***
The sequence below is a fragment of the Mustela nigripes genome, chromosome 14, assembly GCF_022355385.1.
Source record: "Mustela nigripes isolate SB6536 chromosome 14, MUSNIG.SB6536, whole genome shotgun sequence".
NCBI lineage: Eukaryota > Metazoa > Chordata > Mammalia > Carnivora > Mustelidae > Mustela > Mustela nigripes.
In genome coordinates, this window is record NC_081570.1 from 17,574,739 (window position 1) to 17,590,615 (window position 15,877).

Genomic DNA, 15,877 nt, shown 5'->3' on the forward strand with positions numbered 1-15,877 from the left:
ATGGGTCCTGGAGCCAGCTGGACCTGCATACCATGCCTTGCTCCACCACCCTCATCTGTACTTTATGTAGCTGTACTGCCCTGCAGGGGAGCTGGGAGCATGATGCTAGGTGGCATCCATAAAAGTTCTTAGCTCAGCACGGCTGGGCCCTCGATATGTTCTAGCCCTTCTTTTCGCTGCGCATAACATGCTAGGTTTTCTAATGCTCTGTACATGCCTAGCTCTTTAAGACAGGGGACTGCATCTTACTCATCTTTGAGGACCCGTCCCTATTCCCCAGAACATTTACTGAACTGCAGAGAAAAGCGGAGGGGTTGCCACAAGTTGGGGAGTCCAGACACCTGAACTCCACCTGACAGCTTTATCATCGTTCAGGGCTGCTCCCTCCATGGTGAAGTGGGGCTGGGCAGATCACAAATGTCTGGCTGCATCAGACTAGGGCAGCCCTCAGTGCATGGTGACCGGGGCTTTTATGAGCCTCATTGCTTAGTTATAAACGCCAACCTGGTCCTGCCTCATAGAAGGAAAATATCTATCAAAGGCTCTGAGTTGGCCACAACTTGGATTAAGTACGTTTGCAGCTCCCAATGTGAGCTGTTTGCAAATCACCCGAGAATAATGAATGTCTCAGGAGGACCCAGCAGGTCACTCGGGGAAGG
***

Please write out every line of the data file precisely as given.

The sequence below is a fragment of the Mustela nigripes genome, chromosome 14, assembly GCF_022355385.1.
Source record: "Mustela nigripes isolate SB6536 chromosome 14, MUSNIG.SB6536, whole genome shotgun sequence".
NCBI lineage: Eukaryota > Metazoa > Chordata > Mammalia > Carnivora > Mustelidae > Mustela > Mustela nigripes.
In genome coordinates, this window is record NC_081570.1 from 17,574,739 (window position 1) to 17,590,615 (window position 15,877).

Genomic DNA, 15,877 nt, shown 5'->3' on the forward strand with positions numbered 1-15,877 from the left:
ATGGGTCCTGGAGCCAGCTGGACCTGCATACCATGCCTTGCTCCACCACCCTCATCTGTACTTTATGTAGCTGTACTGCCCTGCAGGGGAGCTGGGAGCATGATGCTAGGTGGCATCCATAAAAGTTCTTAGCTCAGCACGGCTGGGCCCTCGATATGTTCTAGCCCTTCTTTTCGCTGCGCATAACATGCTAGGTTTTCTAATGCTCTGTACATGCCTAGCTCTTTAAGACAGGGGACTGCATCTTACTCATCTTTGAGGACCCGTCCCTATTCCCCAGAACATTTACTGAACTGCAGAGAAAAGCGGAGGGGTTGCCACAAGTTGGGGAGTCCAGACACCTGAACTCCACCTGACAGCTTTATCATCGTTCAGGGCTGCTCCCTCCATGGTGAAGTGGGGCTGGGCAGATCACAAATGTCTGGCTGCATCAGACTAGGGCAGCCCTCAGTGCATGGTGACCGGGGCTTTTATGAGCCTCATTGCTTAGTTATAAACGCCAACCTGGTCCTGCCTCATAGAAGGAAAATATCTATCAAAGGCTCTGAGTTGGCCACAACTTGGATTAAGTACGTTTGCAGCTCCCAATGTGAGCTGTTTGCAAATCACCCGAGAATAATGAATGTCTCAGGAGGACCCAGCAGGTCACTCGGGGAAGG